The Navy is offering potential recruits a new, eye-watering figure in exchange for joining its ranks: $115,000 in possible bonuses and loan repayment.
Rear Adm. Lex Walker, head of Navy Recruiting Command, emphasized in the release that the two numbers are "not mutually exclusive, so if a Future Sailor maximizes both, that adds up to a life-altering $115,000, and the opportunity to serve in the world's finest Navy."
There are, naturally, a few conditions that apply. For starters, the signing bonus is a maximum of $50,000 that requires enlisting in specific jobs and agreeing to ship out to boot camp quickly. The biggest bonuses are still for sailors who are eligible and interested in becoming part of the Navy's nuclear power program -- $38,000 just for the job. On top of that, you can layer more money to ship out quickly.
The Navy is offering $10,000 for a recruit in any job who is willing to go to boot camp between now and the end of September. Some jobs, however, see that bonus rise to $25,000.
The $65,000 loan repayment bonus has far fewer conditions. According to the latest Navy instruction, that offer is on the table for any job and regardless of when you ship out.
Under this latest offering, the Navy is also encouraging younger recruits who may not have loans, like high school seniors, to consider signing up by offering $10,000 just for entering the delayed-entry program by Oct. 31, 2022, with the condition that the recruit has to graduate from high school prior to shipping out in July 2023.
However, the Navy is also taking a relatively novel approach and speaking to former sailors and other enlisted veterans who are considering coming back to military service. The press release specifically notes that returning veterans are eligible for many of these bonuses as long as they come in at the rank of E-4 or below and did not receive a bonus in their first enlistment.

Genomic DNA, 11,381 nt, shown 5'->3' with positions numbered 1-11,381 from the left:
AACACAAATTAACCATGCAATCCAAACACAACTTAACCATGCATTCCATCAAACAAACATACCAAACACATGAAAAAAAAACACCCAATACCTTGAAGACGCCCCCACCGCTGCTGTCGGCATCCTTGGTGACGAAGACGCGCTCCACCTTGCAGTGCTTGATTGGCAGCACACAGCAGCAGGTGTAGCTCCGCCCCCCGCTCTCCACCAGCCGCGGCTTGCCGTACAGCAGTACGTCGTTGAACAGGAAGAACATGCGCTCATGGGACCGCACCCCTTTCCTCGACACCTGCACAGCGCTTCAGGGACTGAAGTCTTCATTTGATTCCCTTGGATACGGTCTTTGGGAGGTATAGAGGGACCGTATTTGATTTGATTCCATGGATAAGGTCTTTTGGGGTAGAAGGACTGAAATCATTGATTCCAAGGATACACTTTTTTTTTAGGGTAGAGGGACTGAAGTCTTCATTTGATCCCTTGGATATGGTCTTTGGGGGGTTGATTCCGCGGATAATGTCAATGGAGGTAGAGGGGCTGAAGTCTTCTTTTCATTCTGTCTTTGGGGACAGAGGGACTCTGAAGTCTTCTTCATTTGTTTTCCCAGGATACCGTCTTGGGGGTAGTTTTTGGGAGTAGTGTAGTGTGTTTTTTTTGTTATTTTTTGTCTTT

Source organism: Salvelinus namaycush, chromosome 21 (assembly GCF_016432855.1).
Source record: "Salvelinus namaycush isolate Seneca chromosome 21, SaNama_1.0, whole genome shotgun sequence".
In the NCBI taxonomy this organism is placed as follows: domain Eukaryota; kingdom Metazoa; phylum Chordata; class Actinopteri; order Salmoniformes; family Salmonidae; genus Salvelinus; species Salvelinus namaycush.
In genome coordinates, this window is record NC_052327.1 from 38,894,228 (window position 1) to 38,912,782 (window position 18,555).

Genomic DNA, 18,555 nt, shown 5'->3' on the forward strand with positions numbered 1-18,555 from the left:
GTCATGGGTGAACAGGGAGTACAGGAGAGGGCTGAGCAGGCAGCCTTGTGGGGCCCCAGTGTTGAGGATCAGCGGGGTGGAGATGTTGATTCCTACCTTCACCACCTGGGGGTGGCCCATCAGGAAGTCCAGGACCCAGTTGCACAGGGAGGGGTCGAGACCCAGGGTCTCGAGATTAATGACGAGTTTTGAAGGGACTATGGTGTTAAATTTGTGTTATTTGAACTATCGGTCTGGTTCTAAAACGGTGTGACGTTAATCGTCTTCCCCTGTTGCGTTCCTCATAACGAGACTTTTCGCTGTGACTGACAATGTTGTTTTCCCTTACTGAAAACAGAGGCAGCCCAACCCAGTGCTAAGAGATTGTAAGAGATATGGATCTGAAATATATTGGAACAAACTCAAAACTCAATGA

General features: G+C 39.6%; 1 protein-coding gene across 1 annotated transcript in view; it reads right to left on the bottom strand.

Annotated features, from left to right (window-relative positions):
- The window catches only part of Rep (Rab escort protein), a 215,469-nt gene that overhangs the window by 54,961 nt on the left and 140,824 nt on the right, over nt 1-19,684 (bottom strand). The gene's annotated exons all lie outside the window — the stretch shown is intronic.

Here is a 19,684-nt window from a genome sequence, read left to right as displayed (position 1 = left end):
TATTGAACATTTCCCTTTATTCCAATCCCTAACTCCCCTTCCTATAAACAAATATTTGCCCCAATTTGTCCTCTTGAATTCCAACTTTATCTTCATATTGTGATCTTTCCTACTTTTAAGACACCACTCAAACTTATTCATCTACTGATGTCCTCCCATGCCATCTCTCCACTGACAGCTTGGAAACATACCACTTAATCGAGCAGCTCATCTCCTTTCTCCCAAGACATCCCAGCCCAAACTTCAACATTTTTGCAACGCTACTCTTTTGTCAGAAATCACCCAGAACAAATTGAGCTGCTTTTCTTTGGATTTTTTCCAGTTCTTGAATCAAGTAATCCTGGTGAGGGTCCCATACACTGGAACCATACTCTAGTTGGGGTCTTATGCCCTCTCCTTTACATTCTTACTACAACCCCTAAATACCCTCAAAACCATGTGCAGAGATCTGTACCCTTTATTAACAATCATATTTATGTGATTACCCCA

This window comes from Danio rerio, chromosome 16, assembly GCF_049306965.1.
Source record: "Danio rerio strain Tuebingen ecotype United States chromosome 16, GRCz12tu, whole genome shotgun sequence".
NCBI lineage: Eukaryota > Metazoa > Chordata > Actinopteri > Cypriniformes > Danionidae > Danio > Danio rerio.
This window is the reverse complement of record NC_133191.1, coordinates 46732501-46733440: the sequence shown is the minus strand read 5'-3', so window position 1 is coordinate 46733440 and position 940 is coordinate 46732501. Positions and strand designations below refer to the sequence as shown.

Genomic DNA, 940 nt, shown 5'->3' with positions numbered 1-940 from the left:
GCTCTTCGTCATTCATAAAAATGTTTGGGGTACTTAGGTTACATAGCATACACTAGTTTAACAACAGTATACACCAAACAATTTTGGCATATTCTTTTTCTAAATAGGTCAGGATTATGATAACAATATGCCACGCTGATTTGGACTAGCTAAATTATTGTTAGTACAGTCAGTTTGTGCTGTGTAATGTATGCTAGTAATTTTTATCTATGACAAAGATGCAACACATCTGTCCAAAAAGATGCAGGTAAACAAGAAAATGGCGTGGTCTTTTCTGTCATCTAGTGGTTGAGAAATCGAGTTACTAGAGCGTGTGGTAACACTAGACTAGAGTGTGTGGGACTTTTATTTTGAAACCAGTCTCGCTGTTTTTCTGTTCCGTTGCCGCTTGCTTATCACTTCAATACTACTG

"If you are a Sailor, Marine, Airman, Soldier, Guardian, or Coast-Guardsman who recently separated, this is an opportunity without precedent," Walker noted in the release.
The statement also said that veterans of any branch would go through only a "three week Naval Orientation Course" at the Navy's boot camp facility at Great Lakes, Illinois, while former Navy veterans would be required to do even less -- just "in-processing."
Cmdr. Dave Benham, a spokesman for the Navy's Recruiting Command, explained that the high bonuses persist because the sea service recognizes "that young Americans today have more employment options and opportunities than ever before."
"We are offering record high enlistment bonuses to be competitive with the strong civilian labor market, recognizing that we are in competition for the best and the brightest young Americans from all walks of life," Benham added.
The high totals also reflect that the Navy, like all the branches, is struggling to attract recruits. In addition to the unprecedented bonuses, the service has instituted programs that tempt sailors near the end of their enlistment to keep serving longer, offer money to stay at forward-deployed locations, and, most recently, give promotions to senior enlisted to take orders to certain ships.
-- Konstantin Toropin can be reached at firstname.lastname@example.org. Follow him on Twitter @ktoropin.